By Jim Schutze
By Rachel Watts
By Lauren Drewes Daniels
By Anna Merlan
By Lee Escobedo
That's right, at age 41 Buzz attended our very first opera Friday night, the Dallas Opera's production of Mozart's Cos fan tutte, which is Italian for "really expensive nap." We're no longer an opera virgin, though we should note that losing this cherry took much, much longer than shedding that other virginity--roughly three and half hours vs. a minute and a half, though this time no alcohol was involved.
Friends and colleagues often suggest that Buzz should expand our cultural horizons. "Buzz," they say, "there's more to life and happiness than video games and marijuana."
"Yes," we reply, "but why be greedy?" When you're living in Nirvana, it doesn't do to peruse the real estate ads.
(Buzz's family has another way to describe these attempts at refinement. "Perfuming the pig," they call it. Funny family. Funny, funny family. We're not close.)
Still, when opera spokeswoman Suzanne Calvin called to offer us opera tickets, no strings attached, and promised that she wasn't "bullshitting" us and expecting a story, we were sold. Opera women say "bullshitting." We were so there.
Our only tip before going into it came from a co-worker, who told us "all opera singers are named Maria," which certainly made taking notes in the dark easier.
So what is Cos fan tutte? It's the story of two soldiers, played by Maria and Maria, who wager with an elderly gent, Don Maria, that their fiancees--also Marias--are paragons of virtue. To test this, the boy Marias pretend to head off to war, only to return in disguise--they wore mustaches--to attempt to woo their loves and test their faithfulness. Much hilarity and singing ensue. (Buzz's favorite line: "These mustaches are our triumph, plumes of love.")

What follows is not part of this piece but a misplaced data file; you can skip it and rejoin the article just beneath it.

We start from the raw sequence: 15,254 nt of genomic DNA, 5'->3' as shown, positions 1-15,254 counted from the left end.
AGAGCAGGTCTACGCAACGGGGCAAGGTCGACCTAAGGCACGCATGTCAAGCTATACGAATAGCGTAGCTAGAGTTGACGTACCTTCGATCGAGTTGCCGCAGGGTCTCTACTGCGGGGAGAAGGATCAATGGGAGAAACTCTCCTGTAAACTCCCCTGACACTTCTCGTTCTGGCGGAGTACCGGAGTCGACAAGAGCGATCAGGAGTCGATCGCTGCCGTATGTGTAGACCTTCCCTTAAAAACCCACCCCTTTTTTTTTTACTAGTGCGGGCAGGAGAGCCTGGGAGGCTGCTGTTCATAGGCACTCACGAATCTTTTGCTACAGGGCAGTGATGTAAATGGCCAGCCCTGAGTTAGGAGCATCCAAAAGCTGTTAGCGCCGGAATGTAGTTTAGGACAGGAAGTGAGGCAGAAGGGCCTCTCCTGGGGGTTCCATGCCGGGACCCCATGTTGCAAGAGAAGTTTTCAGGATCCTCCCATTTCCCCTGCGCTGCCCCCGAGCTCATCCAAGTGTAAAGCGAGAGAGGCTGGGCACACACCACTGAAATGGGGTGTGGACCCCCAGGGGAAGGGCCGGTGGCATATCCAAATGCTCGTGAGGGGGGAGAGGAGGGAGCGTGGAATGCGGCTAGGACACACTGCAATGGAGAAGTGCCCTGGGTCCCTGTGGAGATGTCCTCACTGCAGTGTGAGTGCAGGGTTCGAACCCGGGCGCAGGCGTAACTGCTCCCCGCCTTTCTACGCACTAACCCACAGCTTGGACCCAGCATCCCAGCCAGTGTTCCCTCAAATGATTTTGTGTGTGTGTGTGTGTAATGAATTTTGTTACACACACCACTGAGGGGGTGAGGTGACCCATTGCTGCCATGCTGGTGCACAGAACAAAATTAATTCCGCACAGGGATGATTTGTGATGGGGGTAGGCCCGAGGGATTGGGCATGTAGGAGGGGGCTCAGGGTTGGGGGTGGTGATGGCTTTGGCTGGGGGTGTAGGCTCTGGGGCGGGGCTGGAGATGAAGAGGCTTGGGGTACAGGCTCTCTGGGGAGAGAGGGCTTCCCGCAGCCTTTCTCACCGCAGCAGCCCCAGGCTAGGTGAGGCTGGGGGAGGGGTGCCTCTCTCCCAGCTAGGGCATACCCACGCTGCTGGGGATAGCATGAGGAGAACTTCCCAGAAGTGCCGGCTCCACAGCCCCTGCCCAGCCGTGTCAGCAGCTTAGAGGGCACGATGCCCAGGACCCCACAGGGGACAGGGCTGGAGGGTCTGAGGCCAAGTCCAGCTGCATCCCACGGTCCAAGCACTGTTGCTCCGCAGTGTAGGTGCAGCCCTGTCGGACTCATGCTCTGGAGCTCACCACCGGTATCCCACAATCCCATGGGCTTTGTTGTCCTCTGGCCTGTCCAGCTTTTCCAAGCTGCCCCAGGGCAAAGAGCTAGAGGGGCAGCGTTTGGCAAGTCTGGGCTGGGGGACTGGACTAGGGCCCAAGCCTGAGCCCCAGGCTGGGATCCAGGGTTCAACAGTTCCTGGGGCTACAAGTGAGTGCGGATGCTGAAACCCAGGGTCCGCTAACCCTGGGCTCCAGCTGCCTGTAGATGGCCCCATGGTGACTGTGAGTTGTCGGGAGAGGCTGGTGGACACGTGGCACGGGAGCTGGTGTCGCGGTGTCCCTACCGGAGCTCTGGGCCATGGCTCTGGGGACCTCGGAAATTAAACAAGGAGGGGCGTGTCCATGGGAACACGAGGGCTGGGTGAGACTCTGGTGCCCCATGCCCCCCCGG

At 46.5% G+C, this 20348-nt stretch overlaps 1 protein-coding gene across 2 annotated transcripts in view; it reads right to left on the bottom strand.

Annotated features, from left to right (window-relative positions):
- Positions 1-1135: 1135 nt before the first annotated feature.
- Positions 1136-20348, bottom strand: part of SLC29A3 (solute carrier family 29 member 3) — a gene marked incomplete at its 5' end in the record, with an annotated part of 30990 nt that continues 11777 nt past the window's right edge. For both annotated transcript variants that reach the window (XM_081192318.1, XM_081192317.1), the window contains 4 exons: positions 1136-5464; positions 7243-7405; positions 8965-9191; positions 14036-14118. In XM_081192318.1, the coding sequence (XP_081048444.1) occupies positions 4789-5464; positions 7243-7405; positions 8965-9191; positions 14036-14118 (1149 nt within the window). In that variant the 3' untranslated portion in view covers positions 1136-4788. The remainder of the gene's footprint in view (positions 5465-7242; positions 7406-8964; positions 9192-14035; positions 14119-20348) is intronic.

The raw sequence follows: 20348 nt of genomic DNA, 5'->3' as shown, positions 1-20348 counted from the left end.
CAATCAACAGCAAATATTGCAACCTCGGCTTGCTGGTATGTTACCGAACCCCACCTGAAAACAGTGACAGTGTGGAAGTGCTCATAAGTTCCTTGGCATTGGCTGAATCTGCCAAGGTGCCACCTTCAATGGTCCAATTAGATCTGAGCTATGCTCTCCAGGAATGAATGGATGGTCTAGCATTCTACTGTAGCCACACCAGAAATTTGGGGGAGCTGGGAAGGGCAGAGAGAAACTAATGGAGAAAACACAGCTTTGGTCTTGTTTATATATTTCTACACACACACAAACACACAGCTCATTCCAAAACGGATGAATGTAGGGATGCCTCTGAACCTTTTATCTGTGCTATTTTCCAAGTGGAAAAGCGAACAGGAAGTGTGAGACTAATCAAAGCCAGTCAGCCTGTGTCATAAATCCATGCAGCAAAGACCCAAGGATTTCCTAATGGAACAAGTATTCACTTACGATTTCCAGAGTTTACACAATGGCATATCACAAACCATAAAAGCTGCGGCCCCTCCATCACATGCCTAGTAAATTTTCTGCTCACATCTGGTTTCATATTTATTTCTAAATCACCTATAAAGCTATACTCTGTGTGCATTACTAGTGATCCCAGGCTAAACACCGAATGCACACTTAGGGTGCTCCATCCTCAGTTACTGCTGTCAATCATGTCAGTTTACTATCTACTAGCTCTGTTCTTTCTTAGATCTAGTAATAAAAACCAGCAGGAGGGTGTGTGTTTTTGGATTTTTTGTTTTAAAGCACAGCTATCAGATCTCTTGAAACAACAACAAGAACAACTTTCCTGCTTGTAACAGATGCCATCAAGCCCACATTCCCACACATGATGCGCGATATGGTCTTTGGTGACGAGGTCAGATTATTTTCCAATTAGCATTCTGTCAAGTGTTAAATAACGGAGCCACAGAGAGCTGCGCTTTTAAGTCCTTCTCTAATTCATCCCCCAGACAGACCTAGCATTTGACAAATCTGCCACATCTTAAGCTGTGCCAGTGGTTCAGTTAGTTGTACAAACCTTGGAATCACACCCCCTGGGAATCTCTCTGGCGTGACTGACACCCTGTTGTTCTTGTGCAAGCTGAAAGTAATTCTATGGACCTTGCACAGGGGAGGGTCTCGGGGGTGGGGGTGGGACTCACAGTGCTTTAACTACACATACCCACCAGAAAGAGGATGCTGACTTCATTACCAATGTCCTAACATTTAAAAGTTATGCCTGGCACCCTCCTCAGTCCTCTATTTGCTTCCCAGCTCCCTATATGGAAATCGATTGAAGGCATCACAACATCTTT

Having seen Bugs Bunny in "What's Opera, Doc?" about 8 million times, we expected more death and mayhem, but oddly no one died, except maybe that old fellow in the magenta tux two rows up who appeared to be sleeping much too soundly.
The show was lovely and the singing amazing to our untrained ear. As a feat of sheer athleticism, lying prone on a wooden floor and singing loudly enough to be heard in the back rows of the Music Hall beats anything you're likely to see Cowboys running back Troy Hambrick do this season. In short, Buzz liked it. Why, we may even go back. Lessee, how much do those tickets cost? TWO HUNDRED AND THIRTY-FOUR DOLLARS! That's nearly five video games!
Um, perhaps we should go slower with this whole culturization thing, start smaller, cheaper. Say...if any press agents for the next monster truck rally are looking for coverage, give Buzz a call.